On behalf of the National Institutes of Health (NIH) and the Trans-NIH Nanotechnology Task Force, we are pleased to accept the gracious suggestion to co-sponsor the first Joint U.S.-China Symposium on Nanobiotechnology and Nanomedicine, to be convened in Beijing in October, 2008. The goal of this symposium will be to develop and apply nanotechnology to prevent, detect, diagnose and treat disease, and to consider the effect of exposure to nanomaterials on workers, the general public and the environment. We trust that this initial dialogue will comprise an important first step in sharing information, scientific brainstorming, and the development of mutually productive collaborations and working relationships between Chinese and American scientists. This activity falls under the Science &Technology bilateral agreement between the US and China.
    The National Institutes of Health (NIH) constitutes one of eight agencies that compose the Public Health Service (PHS) in the Department of Health and Human Services (DHHS), United States of America (USA.) NIH is the primary Federal agency for conducting and supporting medical research, and as such, it provides leadership and financial support to researchers in every state in the U.S., and throughout the world.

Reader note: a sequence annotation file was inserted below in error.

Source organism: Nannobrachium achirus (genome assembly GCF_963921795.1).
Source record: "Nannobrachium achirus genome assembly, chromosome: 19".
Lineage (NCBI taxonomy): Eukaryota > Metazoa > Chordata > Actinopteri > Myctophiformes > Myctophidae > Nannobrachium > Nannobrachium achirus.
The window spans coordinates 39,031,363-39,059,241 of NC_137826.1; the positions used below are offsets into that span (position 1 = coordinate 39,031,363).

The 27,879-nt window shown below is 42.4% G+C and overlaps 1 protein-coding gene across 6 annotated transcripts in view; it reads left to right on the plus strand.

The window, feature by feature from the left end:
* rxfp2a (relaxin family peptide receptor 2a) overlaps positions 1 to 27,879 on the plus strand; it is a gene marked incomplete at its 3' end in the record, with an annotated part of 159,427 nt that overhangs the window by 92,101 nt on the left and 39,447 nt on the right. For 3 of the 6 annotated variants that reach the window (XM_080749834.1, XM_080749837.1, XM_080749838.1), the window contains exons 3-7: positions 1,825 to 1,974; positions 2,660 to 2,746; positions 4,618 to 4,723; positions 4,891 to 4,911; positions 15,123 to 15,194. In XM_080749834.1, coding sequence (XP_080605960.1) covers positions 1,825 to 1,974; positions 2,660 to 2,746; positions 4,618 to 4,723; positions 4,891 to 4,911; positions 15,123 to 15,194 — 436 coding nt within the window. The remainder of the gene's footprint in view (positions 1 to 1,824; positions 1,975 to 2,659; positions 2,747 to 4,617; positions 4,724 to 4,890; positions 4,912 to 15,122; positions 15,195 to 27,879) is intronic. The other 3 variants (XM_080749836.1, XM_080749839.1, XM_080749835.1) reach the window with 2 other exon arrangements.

The NIH is composed of 27 Institutes and Centers (ICs) each of which focuses on a different biomedical research area. Recognizing that nanotechnology has the potential to radically change the ways in which we study and conceptualize basic biological mechanisms, in 2006, we established the Trans-NIH Nanotechnology Task Force (TF) in order to improve coordination of NIH nanotechnology-related activities across ICs, prioritize key steps to advance the NIH mission through an integrated program of basic and translational nanotechnology research and training, and build partnerships nationally and internationally, to ensure development of a robust scientific enterprise in nanomedicine and nanobiology. The NIH Director is committed to the development of new international relationships to mutually benefit fellow scientists and to advance the pace of scientific knowledge.
Sincerely yours,
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